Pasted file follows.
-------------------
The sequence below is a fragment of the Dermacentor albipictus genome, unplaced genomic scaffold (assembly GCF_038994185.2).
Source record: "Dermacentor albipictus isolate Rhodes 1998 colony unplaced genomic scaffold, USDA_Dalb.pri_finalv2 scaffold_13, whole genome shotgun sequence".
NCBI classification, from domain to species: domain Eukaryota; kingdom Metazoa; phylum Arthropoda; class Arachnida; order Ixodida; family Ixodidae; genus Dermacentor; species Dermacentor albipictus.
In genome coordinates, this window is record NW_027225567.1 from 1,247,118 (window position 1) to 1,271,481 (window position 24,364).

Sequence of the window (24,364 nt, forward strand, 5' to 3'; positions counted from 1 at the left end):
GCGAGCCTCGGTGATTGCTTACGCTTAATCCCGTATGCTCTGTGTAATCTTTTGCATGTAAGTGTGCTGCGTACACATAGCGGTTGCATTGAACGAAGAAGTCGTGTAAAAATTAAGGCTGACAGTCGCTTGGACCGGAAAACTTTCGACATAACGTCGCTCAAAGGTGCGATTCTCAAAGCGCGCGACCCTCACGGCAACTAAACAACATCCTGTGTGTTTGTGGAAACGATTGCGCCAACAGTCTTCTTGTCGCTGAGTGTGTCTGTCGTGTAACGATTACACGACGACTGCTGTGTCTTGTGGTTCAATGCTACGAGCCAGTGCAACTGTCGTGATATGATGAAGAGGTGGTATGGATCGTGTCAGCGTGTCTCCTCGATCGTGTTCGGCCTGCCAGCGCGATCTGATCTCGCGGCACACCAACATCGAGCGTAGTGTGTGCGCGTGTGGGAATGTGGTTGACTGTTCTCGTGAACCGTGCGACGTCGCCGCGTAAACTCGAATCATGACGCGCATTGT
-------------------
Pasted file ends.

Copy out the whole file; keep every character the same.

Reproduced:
The sequence below is a fragment of the Dermacentor albipictus genome, unplaced genomic scaffold (assembly GCF_038994185.2).
Source record: "Dermacentor albipictus isolate Rhodes 1998 colony unplaced genomic scaffold, USDA_Dalb.pri_finalv2 scaffold_13, whole genome shotgun sequence".
NCBI classification, from domain to species: domain Eukaryota; kingdom Metazoa; phylum Arthropoda; class Arachnida; order Ixodida; family Ixodidae; genus Dermacentor; species Dermacentor albipictus.
In genome coordinates, this window is record NW_027225567.1 from 1,247,118 (window position 1) to 1,271,481 (window position 24,364).

Sequence of the window (24,364 nt, forward strand, 5' to 3'; positions counted from 1 at the left end):
GCGAGCCTCGGTGATTGCTTACGCTTAATCCCGTATGCTCTGTGTAATCTTTTGCATGTAAGTGTGCTGCGTACACATAGCGGTTGCATTGAACGAAGAAGTCGTGTAAAAATTAAGGCTGACAGTCGCTTGGACCGGAAAACTTTCGACATAACGTCGCTCAAAGGTGCGATTCTCAAAGCGCGCGACCCTCACGGCAACTAAACAACATCCTGTGTGTTTGTGGAAACGATTGCGCCAACAGTCTTCTTGTCGCTGAGTGTGTCTGTCGTGTAACGATTACACGACGACTGCTGTGTCTTGTGGTTCAATGCTACGAGCCAGTGCAACTGTCGTGATATGATGAAGAGGTGGTATGGATCGTGTCAGCGTGTCTCCTCGATCGTGTTCGGCCTGCCAGCGCGATCTGATCTCGCGGCACACCAACATCGAGCGTAGTGTGTGCGCGTGTGGGAATGTGGTTGACTGTTCTCGTGAACCGTGCGACGTCGCCGCGTAAACTCGAATCATGACGCGCATTGT